Text: Deuteronomy 30:15-20
Date: Pentecost XVI + Proper 18 + 9/4/16
God sent His Son to bring salvation to the whole world. When Jesus said, “Whoever believes and is baptized will be saved” (Mark 16:16), He meant “whoever,” that is the invitation is open to all, to every human being. When He said, “whoever believes and is baptized” He meant that God Himself comes and works faith in your heart through His spoken Word and Sacraments and makes you his own. “He saved us, not because of works done by us in righteousness, but according to his own mercy, by the washing of regeneration and renewal of the Holy Spirit” (Titus 3:5). Salvation is totally God’s work and gift. By the gift of faith God makes you to be a disciple of Jesus Christ. A disciple is a follower, literally a learner.
Discipleship, however, implies that having received the gift of faith in Jesus there is then a following required, a learning curve. While salvation by God’s grace through faith is a totally free gift of God, surprisingly being a disciple of Jesus ends up costing you everything! In today’s Gospel our Lord is talking about the cost of discipleship, warning us that following in His Way, His Truth and His Life is an act of a living faith on our part. He warns us, however, that faith, when it ceases to be fed by God’s Word and Sacraments, that is, renewed by the Holy Spirit working through the means of grace in daily repentance and faith, this faith can grow weak and die. To become a disciple is God’s work and is a totally free gift. To continue as a disciple, however, is a struggle, a struggle of faith against death, the devil and our own sinful flesh.
Three times Jesus tells us that the right to call ourselves a Christian, a disciple of Jesus, can be lost. “If anyone comes to me and does not hate his own father and mother and wife and children and brothers and sisters, yes, and even his own life, he cannot be my disciple. Whoever does not bear his own cross and come after me cannot be my disciple…any one of you who does not renounce all that he has cannot be my disciple.” In other words, do you look to Jesus Christ as the highest good in your life above everything you have and even above your closest relationships in the family? Are the trials and worries and sufferings of life a loathsome burden or has God changed all that to be a faithful bearing of the cross? Just as salvation and becoming a disciple are the gift and working of God, so the life of faith relies on God’s continuing work. “For we are (that is, continue to be) his workmanship, created in Christ Jesus for good works, which God prepared beforehand, that we should walk in them” (Eph 2:10).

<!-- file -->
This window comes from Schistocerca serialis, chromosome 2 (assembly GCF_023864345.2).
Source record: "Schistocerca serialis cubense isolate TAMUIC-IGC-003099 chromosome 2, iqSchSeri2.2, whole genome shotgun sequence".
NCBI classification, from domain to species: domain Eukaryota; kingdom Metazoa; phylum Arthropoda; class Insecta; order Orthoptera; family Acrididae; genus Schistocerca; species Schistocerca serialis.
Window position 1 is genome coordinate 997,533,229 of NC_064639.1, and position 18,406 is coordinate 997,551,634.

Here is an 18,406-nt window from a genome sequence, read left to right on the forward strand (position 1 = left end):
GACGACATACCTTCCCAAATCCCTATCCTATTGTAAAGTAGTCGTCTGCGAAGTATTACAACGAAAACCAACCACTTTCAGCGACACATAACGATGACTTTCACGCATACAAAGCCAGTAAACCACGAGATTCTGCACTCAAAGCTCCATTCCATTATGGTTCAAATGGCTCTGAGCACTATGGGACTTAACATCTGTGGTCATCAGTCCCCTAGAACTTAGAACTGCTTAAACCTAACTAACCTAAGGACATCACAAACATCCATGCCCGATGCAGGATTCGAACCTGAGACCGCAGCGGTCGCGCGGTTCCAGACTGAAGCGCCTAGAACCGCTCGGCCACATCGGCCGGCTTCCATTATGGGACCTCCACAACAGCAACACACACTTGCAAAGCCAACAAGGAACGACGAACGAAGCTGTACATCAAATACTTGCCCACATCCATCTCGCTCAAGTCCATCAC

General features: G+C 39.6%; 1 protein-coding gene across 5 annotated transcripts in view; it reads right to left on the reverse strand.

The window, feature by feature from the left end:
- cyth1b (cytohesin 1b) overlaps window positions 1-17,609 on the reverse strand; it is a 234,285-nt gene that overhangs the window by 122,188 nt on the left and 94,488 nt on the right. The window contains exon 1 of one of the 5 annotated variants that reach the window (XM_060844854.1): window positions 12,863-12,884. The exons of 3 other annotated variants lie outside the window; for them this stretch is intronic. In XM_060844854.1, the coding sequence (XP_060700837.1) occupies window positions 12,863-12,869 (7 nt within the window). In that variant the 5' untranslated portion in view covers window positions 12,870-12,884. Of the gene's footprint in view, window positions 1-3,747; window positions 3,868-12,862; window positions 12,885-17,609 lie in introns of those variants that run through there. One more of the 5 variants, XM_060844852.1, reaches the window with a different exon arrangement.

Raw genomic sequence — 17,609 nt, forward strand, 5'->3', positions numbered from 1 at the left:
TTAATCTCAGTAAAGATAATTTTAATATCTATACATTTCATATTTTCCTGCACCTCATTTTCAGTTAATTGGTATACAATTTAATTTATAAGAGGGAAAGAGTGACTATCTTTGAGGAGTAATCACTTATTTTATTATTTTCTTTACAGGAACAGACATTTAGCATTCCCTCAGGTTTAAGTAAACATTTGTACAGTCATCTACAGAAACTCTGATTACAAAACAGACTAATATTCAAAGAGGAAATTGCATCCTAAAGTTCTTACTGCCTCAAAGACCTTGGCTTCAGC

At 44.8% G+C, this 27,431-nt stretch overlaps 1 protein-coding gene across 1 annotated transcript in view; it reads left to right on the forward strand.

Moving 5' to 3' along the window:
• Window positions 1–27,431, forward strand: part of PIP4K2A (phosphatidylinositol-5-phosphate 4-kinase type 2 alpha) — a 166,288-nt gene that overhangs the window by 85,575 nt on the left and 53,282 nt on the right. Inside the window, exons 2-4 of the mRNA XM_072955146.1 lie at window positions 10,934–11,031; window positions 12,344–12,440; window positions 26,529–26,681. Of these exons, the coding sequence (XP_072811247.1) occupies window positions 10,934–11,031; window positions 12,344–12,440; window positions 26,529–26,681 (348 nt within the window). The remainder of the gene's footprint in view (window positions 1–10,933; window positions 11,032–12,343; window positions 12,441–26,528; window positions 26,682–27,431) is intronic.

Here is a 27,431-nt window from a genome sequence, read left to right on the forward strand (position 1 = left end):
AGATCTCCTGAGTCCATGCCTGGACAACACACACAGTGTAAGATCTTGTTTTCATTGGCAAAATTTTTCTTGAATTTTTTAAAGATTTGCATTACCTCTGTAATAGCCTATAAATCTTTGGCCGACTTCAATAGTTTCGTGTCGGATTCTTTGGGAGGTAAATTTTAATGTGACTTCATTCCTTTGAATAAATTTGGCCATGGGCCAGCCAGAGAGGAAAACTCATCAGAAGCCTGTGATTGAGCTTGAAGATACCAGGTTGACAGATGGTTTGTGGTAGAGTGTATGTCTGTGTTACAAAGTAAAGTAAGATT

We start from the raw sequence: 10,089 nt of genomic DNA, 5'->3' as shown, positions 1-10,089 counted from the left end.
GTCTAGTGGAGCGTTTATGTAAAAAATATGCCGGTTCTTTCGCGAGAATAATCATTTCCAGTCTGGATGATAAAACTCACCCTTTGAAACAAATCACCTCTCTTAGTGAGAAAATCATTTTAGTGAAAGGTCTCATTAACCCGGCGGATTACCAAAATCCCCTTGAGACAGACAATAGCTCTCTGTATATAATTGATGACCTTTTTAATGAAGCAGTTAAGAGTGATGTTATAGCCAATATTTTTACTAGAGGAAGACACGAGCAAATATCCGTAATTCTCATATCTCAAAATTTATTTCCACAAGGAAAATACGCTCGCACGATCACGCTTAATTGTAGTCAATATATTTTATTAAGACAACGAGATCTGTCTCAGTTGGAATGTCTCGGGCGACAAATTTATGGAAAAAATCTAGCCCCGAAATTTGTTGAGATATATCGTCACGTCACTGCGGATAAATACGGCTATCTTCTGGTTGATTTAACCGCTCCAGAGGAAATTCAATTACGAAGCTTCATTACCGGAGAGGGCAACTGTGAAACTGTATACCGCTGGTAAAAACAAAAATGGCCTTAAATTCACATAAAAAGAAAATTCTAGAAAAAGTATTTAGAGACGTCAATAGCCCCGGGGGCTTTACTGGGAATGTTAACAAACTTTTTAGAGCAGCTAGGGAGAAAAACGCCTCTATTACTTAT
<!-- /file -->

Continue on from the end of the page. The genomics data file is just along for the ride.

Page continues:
At the very end of the books of Moses God’s people are summoned to see God’s salvation as a covenant, a work and promise of God requiring us to enter and to keep the covenant by living faithfully in His Word and means of grace. These continually keep them in faith, faith in all the words and acts of God included from Genesis to Deuteronomy.